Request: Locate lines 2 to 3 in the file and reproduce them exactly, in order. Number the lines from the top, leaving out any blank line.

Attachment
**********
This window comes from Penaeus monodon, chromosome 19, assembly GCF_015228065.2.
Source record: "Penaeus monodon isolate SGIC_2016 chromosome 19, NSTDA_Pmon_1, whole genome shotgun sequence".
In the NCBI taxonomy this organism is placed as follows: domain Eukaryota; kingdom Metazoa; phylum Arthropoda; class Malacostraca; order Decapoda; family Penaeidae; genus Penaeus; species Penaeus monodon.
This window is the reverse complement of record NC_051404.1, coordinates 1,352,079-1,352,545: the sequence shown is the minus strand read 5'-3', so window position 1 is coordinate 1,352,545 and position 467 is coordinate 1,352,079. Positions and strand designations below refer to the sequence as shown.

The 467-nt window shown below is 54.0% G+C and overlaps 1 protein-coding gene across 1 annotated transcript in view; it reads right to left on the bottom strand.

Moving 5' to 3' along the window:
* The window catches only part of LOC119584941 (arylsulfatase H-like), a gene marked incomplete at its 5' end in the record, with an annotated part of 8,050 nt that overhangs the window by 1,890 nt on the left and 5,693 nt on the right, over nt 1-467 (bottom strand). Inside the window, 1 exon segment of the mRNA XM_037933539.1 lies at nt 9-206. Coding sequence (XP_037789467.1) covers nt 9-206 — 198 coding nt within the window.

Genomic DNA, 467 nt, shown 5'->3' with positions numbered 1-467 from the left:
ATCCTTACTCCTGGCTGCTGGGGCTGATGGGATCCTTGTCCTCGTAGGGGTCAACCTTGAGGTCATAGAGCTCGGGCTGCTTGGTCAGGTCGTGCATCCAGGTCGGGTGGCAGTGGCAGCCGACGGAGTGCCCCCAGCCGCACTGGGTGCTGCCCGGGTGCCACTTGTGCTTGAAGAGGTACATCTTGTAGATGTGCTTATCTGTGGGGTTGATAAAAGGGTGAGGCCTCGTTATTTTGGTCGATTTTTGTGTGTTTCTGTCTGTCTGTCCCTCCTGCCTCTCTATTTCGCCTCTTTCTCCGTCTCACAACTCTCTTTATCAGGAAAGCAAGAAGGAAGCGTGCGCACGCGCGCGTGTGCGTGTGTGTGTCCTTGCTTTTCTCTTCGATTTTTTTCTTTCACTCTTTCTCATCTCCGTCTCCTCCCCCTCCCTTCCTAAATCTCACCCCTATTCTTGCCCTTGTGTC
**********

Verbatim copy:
Source record: "Penaeus monodon isolate SGIC_2016 chromosome 19, NSTDA_Pmon_1, whole genome shotgun sequence".
In the NCBI taxonomy this organism is placed as follows: domain Eukaryota; kingdom Metazoa; phylum Arthropoda; class Malacostraca; order Decapoda; family Penaeidae; genus Penaeus; species Penaeus monodon.